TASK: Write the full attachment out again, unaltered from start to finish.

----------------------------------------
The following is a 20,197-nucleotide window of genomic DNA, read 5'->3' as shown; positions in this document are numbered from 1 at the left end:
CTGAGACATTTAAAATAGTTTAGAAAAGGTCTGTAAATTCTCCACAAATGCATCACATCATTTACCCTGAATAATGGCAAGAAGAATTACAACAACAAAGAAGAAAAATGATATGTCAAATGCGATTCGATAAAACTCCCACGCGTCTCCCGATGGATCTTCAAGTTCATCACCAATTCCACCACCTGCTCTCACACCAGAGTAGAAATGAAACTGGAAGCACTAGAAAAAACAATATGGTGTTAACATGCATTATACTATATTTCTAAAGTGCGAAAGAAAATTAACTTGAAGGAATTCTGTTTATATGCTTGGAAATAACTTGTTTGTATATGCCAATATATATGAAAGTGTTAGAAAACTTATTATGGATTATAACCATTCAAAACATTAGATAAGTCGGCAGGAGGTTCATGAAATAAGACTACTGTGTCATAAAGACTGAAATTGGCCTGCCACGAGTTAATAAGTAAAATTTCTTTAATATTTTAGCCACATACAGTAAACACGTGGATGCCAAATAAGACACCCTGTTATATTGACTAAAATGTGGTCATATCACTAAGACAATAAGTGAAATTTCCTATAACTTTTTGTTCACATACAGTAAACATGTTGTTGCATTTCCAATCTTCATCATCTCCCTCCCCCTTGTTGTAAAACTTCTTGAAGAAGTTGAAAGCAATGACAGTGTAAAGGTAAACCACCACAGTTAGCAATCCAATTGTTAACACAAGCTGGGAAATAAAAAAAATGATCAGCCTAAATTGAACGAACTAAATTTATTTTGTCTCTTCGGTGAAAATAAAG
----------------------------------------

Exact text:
The following is a 20,197-nucleotide window of genomic DNA, read 5'->3' as shown; positions in this document are numbered from 1 at the left end:
CTGAGACATTTAAAATAGTTTAGAAAAGGTCTGTAAATTCTCCACAAATGCATCACATCATTTACCCTGAATAATGGCAAGAAGAATTACAACAACAAAGAAGAAAAATGATATGTCAAATGCGATTCGATAAAACTCCCACGCGTCTCCCGATGGATCTTCAAGTTCATCACCAATTCCACCACCTGCTCTCACACCAGAGTAGAAATGAAACTGGAAGCACTAGAAAAAACAATATGGTGTTAACATGCATTATACTATATTTCTAAAGTGCGAAAGAAAATTAACTTGAAGGAATTCTGTTTATATGCTTGGAAATAACTTGTTTGTATATGCCAATATATATGAAAGTGTTAGAAAACTTATTATGGATTATAACCATTCAAAACATTAGATAAGTCGGCAGGAGGTTCATGAAATAAGACTACTGTGTCATAAAGACTGAAATTGGCCTGCCACGAGTTAATAAGTAAAATTTCTTTAATATTTTAGCCACATACAGTAAACACGTGGATGCCAAATAAGACACCCTGTTATATTGACTAAAATGTGGTCATATCACTAAGACAATAAGTGAAATTTCCTATAACTTTTTGTTCACATACAGTAAACATGTTGTTGCATTTCCAATCTTCATCATCTCCCTCCCCCTTGTTGTAAAACTTCTTGAAGAAGTTGAAAGCAATGACAGTGTAAAGGTAAACCACCACAGTTAGCAATCCAATTGTTAACACAAGCTGGGAAATAAAAAAAATGATCAGCCTAAATTGAACGAACTAAATTTATTTTGTCTCTTCGGTGAAAATAAAG